Reflections on the MassCUE Conference

We were honored to present at the MassCUE (Computer Using Educators) Conference on October 25th at Gillette Stadium. Anusha Datar from the Class of 2017 joined seniors Nirmal Patel and Melanie Thibodeau to demonstrate some of the projects we have worked on during the past year. Unfortunately Eddie Reis from the Class of 2017 could not make it to show his AR Sandbox project, but he was with us in spirit. The students did an amazing job, and here are some photos and their reflections of the event.

Photos from MassCUE

Nirmal’s reflection (scroll towards the bottom)

Melanie’s reflection (scroll towards the bottom)

Anusha’s reflection:

My name is Anusha Datar. I was one of the many help desk senior interns last spring, and I currently am studying electrical and computer engineering at Franklin W. Olin College of Engineering (we generally just call it Olin), which is a really small school in Needham, MA that focuses really heavily on providing an innovative engineering education experience: most of our courses are project-based and at least partially experimental. I recently went to the MassCUE Conference to diplay the work I did over the course of my internship. It was a great opportunity to reconnect with Burlington students, faculty, and staff and to speak to individuals involved in the education community.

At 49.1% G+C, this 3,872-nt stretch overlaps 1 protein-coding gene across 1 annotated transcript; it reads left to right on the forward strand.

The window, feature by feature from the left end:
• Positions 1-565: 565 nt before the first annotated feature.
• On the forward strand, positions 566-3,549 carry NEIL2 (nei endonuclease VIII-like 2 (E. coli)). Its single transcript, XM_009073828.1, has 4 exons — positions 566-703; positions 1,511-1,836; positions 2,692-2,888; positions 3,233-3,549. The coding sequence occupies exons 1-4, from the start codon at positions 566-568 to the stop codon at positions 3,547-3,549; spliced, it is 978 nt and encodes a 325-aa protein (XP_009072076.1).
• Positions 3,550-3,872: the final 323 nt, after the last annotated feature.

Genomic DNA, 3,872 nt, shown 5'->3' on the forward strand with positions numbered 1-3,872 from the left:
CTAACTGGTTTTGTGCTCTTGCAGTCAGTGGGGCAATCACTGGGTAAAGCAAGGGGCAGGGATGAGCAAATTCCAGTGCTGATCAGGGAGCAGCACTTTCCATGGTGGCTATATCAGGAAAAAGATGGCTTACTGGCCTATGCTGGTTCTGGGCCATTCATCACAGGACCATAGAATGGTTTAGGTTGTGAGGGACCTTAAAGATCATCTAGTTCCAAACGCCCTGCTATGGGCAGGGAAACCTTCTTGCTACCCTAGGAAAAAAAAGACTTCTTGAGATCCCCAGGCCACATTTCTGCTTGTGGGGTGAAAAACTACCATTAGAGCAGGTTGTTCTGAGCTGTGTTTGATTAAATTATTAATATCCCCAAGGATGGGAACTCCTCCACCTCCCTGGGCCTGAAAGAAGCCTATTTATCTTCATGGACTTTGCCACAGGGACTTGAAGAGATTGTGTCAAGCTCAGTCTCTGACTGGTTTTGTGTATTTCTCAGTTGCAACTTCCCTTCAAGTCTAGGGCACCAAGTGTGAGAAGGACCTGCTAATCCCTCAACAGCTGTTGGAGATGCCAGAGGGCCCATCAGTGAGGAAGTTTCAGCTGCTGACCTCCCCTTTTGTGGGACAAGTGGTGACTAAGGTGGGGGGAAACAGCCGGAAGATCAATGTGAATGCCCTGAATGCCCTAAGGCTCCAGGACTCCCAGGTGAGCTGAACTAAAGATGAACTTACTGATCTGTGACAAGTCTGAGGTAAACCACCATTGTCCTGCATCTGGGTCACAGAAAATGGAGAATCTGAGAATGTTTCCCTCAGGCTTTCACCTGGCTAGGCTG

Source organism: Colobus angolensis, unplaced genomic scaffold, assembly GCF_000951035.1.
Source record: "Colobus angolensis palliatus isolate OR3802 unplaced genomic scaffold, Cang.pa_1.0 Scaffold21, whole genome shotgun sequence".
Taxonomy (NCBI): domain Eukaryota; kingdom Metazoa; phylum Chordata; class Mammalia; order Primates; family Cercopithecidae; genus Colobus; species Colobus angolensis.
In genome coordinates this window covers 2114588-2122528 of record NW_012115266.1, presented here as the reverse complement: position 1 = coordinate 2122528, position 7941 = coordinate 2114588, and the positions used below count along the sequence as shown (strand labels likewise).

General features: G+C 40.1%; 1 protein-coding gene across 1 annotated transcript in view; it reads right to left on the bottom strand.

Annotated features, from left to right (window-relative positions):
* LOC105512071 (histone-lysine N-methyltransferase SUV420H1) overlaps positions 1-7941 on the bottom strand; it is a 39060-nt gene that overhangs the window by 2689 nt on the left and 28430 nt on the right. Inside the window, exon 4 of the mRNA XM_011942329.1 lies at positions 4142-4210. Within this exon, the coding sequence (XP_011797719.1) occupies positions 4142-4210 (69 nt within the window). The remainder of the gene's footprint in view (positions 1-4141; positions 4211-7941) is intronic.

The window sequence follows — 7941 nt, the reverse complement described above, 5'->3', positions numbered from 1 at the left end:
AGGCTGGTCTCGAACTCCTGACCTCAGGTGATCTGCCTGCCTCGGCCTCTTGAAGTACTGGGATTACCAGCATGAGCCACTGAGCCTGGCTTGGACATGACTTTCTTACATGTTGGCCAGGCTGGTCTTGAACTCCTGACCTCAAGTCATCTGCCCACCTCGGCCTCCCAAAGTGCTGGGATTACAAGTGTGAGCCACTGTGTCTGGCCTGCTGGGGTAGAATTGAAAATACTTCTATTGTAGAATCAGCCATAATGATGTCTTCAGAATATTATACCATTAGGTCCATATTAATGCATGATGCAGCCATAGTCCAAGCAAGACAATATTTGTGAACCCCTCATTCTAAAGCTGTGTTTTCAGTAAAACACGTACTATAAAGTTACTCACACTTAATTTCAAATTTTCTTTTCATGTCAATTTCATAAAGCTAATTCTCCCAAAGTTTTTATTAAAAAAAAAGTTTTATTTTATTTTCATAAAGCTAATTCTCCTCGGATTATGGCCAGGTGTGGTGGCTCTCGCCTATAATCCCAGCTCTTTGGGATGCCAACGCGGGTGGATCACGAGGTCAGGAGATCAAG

The conference was a huge production, with endless tables full of vendors, nonprofits, and schools and back-to-back seminars. Even through the buzzword-saturated taglines and tweets, it was clear that most educators attending were determined to incorporate more technolgy into their districts’ classrooms that optimized for both student experience and outcomes. Most of the vendors advertised products which promised to improve student performance on standardized tests while promoting creative engagement, and many of the sessions focused on creating physical spaces and curricular structures where students could drive their own learning but still meet necessary benchmarks and gain valuable skills.

Listening to the educators talk about their struggles and triumphs in trying to provide an equitable and compelling student experience while ensuring that their students did learn about something makes me extremely thankful for my BHS help desk experience. My project let me explore a part of engineering I’m really interested in (particularly, embedded software), but I still could take advantage of the school’s resources and faculty. I created my own project plan very deliberately to maximize the quality of the final product and the amount of new information I learned and skills I gained, but I still had a challenging schedule of deliverables which I worked hard to meet because I knew that if I failed to meet those standards, my own learning experience would be compromised. Now that I’m at Olin, a school intentionally built on the principles of self-directed hands-on learning in context, I’m incredibly thankful that I got to have this experience of working independently on a project in the area I am passionate about while I was still in high school.


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